I realized it for the first time in my life: there is nothing but mystery in the world, how it hides behind the fabric of our poor, browbeat days, shining brightly, and we don't even know it.
- Sue Monk Kidd
The Major Deegan Expressway is one of New York’s most heavily trafficked roads. Running north-south through the Bronx past Yankee Stadium, it’s a major conduit linking Westchester and upstate New York to the city.
Trust me, you do not want to be stuck on that road after a baseball game or during rush hour. Even at other times, traffic can be backed up for a mile or more. Alternate routes are usually advised. But last Saturday, Michael Schwartz of South Salem, New York, had no choice. On his way back from visiting the Statue of Liberty, his only option was to use the Major Deegan... or risk death.
You see, Michael wasn’t driving a car. He was piloting a single-engine prop plane–and the engine had stalled. A new pilot who had just recently purchased the old plane, Michael sent out a distress call. The air-traffic controller advised him to glide to the closest airport, LaGuardia. But that was too far away. "I'll never make it," Michael told the controller. "Where do I touch down?"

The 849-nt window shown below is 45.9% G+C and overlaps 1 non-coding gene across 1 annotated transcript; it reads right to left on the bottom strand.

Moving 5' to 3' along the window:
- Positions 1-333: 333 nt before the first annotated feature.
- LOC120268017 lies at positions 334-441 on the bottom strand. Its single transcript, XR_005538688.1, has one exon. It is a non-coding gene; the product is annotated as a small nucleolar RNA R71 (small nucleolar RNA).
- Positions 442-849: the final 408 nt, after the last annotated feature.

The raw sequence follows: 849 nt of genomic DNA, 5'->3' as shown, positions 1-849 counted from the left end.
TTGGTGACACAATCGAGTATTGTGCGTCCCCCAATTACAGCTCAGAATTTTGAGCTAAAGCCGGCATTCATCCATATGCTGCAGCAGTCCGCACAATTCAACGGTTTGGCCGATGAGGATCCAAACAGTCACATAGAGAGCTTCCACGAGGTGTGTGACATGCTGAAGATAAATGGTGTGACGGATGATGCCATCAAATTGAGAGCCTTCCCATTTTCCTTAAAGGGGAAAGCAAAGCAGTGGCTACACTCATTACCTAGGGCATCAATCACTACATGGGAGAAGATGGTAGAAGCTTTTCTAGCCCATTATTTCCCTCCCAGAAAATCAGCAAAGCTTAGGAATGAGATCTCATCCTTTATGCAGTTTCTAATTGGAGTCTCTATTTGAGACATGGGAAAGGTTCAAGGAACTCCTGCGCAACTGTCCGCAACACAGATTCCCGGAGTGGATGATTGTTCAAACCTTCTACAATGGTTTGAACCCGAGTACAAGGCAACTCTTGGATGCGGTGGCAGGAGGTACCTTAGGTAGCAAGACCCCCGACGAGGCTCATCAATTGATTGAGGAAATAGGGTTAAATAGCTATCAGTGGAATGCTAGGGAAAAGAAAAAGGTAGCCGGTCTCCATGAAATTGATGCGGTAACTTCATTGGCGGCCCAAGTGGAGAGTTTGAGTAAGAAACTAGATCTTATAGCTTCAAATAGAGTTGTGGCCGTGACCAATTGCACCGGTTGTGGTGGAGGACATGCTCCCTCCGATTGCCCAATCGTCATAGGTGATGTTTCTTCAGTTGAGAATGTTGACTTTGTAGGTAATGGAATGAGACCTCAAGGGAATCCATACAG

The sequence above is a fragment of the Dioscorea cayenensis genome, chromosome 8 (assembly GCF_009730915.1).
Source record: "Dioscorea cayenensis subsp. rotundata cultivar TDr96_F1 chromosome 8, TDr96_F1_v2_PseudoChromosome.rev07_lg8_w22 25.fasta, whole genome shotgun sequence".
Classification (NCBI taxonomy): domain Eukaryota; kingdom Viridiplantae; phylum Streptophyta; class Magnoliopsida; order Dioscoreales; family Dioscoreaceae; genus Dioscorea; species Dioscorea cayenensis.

"I'm not sure where you can touch down if you're not going to make it," the controller said. "The Major Deegan Expressway, Van Cortlandt Park and the Harlem River...”
Landing in the river was too challenging for the novice pilot, and the park was too full of trees, so Michael lined up the plane with the Major Deegan, hoping for a break in the traffic.
On the ground, a construction crew was hard at work fixing up potholes in the roadway. Miguel Lopez, a Department of Transportation worker, looked up at the sky. He could see the plane flying low, its wings unsteady, headed straight at them. "I couldn't believe what I was seeing," Miguel told ABC News. "We started slowing down the traffic so nobody would get hurt."
Miguel and his fellow workers quickly blocked the road off, clearing the lanes ahead for a runway. Michael’s plane came in fast, but after skidding for 100 yards, it came to a safe stop. Not one car found itself in the plane’s landing zone. Not one person was seriously injured.
The people stuck in traffic behind the downed plane might not think so. The road’s northbound lanes were closed off for several hours. Traffic backed up for miles. It took some people a lot, lot longer to get home.
But if that construction crew hadn’t been at that exact spot, Michael, his passengers and others may have never made it home at all.
On the other side of the Hudson River, a scandal may be brewing with the New Jersey governor accused of closing lanes of traffic in an act of revenge. Here in New York, however, it seems well-timed lane closures served a much higher purpose!
Has traffic ever saved you from disaster? What close calls were averted by someone being in just the right place at the right time? Share your story with us!
Photo credit: James Keivom/New York Daily News